CAS Number54037-57-9
PubChem CIDna
Atomic Radius-
Atomic Volume-
Atomic Weight[269]
Boiling Point-
Bulk Modulus
CategoryTransition metals
Crystal Structure
Covalent Radius134
Electrical Resistivity
Electron Configuration[Rn] 5f14 6d6 7s2
Electrons per shell2, 8, 18, 32, 32, 14, 2
Heat of Fusionna
Heat of Vaporizationna
Ionization Potential-
Magnetic Ordering
Magnetic Susceptibility
Mass Number108
Melting Point-
Atomic Number269
Oxidation States8
Poisson Ratio
Shear Modulus
Specific Heat Capacity-
Thermal Conductivity-
Van der Waals radius
Young's Modulus
Abundance in Earth's crustna
Abundance in Universena
Hs Hassium 108 (278) 8 7 d 108 [Rn] 5f14 6d6 7s2 2 8 18 32 32 14 2 None Unknown 1 1.11 h 1.39h AlphaEmission TransitionMetal, Metal, Radioactive, Synthetic HES-i-em Synthetic radioactive metal. It has no significant commercial applications. Formed by the bombardment of lead-208 with iron-58. VQ8cZoA0tiU Hassium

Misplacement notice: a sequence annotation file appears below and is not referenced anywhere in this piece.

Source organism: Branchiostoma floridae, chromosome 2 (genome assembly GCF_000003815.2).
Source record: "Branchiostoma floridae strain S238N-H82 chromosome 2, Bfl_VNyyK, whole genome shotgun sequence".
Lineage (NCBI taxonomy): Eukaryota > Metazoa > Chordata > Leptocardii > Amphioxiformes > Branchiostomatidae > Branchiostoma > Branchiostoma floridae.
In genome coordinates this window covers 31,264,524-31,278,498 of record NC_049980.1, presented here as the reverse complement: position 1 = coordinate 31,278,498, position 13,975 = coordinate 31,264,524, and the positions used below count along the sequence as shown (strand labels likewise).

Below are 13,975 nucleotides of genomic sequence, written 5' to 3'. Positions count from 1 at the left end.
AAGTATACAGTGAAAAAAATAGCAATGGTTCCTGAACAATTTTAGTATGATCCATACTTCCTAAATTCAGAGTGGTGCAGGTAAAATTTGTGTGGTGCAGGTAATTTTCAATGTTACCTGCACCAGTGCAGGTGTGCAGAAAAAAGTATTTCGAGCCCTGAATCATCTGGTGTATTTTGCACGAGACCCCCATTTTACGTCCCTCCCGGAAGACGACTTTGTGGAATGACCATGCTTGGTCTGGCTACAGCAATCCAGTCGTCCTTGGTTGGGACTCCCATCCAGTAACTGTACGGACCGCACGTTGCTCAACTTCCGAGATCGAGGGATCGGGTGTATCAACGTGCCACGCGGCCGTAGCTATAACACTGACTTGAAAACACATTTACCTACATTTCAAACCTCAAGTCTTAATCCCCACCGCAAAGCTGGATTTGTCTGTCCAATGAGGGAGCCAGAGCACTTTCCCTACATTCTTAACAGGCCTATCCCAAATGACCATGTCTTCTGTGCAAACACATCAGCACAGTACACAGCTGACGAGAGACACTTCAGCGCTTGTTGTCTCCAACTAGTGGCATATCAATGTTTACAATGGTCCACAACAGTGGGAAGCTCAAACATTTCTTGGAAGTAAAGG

Thorium was discovered by Jöns Jacob Berzelius in 1828, in Stockholm, Sweden.

Thorium was first observed to be radioactive in 1898, independently, by Polish-French physicist Marie Curie and German chemist Gerhard Carl Schmidt.

The crystal bar process was discovered by Anton Eduard van Arkel and Jan Hendrik de Boer in 1925 to produce high-purity metallic thorium. Named after Thor, Scandinavian god of war 108 1984 Peter Armbruster, Gottfried Münzenber and their co-workers. Gesellschaft für Schwerionenforschung (GSI) in Darmstadt, Germany. The origin of the name is the Latin word "Hassias" meaning "Hess", the German state.

Isotopes of Thorium

Standard Atomic Weight

Stable Isotopes

Unstable Isotopes

263Hs 264Hs 265Hs 266Hs 267Hs 268Hs 269Hs 270Hs 271Hs 272Hs 273Hs 274Hs 275Hs 276Hs 277Hs

Thorium is highly radioactive
Thorium fuel research is continuing in several countries including the USA and India
Thorium is used to coat tungsten filaments in light bulbs.

It is also used in its oxide form in gas tungsten arc welding to increase the high-temperature strength of tungsten electrodes and improve arc stability.

Thorium-magnesium alloys are used in the aerospace industry for aircraft engines.